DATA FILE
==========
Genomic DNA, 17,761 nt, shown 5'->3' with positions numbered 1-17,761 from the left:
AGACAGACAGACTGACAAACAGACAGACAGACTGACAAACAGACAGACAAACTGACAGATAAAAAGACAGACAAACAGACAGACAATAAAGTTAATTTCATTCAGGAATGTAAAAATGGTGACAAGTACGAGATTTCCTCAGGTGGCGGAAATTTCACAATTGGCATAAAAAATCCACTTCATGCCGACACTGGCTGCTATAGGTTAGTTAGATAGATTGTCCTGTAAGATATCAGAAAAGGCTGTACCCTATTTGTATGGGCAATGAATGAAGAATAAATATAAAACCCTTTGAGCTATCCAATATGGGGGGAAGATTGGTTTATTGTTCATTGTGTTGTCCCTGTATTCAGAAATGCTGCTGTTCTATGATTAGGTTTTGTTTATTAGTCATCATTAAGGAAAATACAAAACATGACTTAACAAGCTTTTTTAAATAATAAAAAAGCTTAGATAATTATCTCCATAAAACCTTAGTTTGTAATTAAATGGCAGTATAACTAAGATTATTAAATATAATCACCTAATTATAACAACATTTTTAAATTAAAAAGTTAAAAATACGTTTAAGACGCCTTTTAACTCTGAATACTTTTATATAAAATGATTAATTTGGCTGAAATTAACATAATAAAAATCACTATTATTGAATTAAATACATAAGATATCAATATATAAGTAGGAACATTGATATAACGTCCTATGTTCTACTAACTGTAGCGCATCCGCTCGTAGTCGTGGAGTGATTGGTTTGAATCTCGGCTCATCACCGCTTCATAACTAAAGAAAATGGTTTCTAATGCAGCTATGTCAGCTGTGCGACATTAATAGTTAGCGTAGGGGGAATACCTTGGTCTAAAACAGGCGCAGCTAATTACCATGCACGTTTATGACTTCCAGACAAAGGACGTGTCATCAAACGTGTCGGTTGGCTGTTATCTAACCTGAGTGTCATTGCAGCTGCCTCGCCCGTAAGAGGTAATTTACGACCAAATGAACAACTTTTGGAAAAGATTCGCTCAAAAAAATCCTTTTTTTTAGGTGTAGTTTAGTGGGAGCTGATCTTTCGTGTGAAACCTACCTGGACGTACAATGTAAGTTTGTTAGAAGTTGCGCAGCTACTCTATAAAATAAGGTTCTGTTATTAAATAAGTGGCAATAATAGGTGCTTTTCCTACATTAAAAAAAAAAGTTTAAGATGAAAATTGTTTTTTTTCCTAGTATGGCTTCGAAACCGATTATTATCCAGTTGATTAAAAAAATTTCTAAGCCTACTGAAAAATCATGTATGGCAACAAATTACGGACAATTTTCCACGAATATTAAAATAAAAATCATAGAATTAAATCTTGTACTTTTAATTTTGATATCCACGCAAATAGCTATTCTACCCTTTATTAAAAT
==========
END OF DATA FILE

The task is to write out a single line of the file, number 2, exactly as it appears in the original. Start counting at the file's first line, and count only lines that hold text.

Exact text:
AGACAGACAGACTGACAAACAGACAGACAGACTGACAAACAGACAGACAAACTGACAGATAAAAAGACAGACAAACAGACAGACAATAAAGTTAATTTCATTCAGGAATGTAAAAATGGTGACAAGTACGAGATTTCCTCAGGTGGCGGAAATTTCACAATTGGCATAAAAAATCCACTTCATGCCGACACTGGCTGCTATAGGTTAGTTAGATAGATTGTCCTGTAAGATATCAGAAAAGGCTGTACCCTATTTGTATGGGCAATGAATGAAGAATAAATATAAAACCCTTTGAGCTATCCAATATGGGGGGAAGATTGGTTTATTGTTCATTGTGTTGTCCCTGTATTCAGAAATGCTGCTGTTCTATGATTAGGTTTTGTTTATTAGTCATCATTAAGGAAAATACAAAACATGACTTAACAAGCTTTTTTAAATAATAAAAAAGCTTAGATAATTATCTCCATAAAACCTTAGTTTGTAATTAAATGGCAGTATAACTAAGATTATTAAATATAATCACCTAATTATAACAACATTTTTAAATTAAAAAGTTAAAAATACGTTTAAGACGCCTTTTAACTCTGAATACTTTTATATAAAATGATTAATTTGGCTGAAATTAACATAATAAAAATCACTATTATTGAATTAAATACATAAGATATCAATATATAAGTAGGAACATTGATATAACGTCCTATGTTCTACTAACTGTAGCGCATCCGCTCGTAGTCGTGGAGTGATTGGTTTGAATCTCGGCTCATCACCGCTTCATAACTAAAGAAAATGGTTTCTAATGCAGCTATGTCAGCTGTGCGACATTAATAGTTAGCGTAGGGGGAATACCTTGGTCTAAAACAGGCGCAGCTAATTACCATGCACGTTTATGACTTCCAGACAAAGGACGTGTCATCAAACGTGTCGGTTGGCTGTTATCTAACCTGAGTGTCATTGCAGCTGCCTCGCCCGTAAGAGGTAATTTACGACCAAATGAACAACTTTTGGAAAAGATTCGCTCAAAAAAATCCTTTTTTTTAGGTGTAGTTTAGTGGGAGCTGATCTTTCGTGTGAAACCTACCTGGACGTACAATGTAAGTTTGTTAGAAGTTGCGCAGCTACTCTATAAAATAAGGTTCTGTTATTAAATAAGTGGCAATAATAGGTGCTTTTCCTACATTAAAAAAAAAAGTTTAAGATGAAAATTGTTTTTTTTCCTAGTATGGCTTCGAAACCGATTATTATCCAGTTGATTAAAAAAATTTCTAAGCCTACTGAAAAATCATGTATGGCAACAAATTACGGACAATTTTCCACGAATATTAAAATAAAAATCATAGAATTAAATCTTGTACTTTTAATTTTGATATCCACGCAAATAGCTATTCTACCCTTTATTAAAAT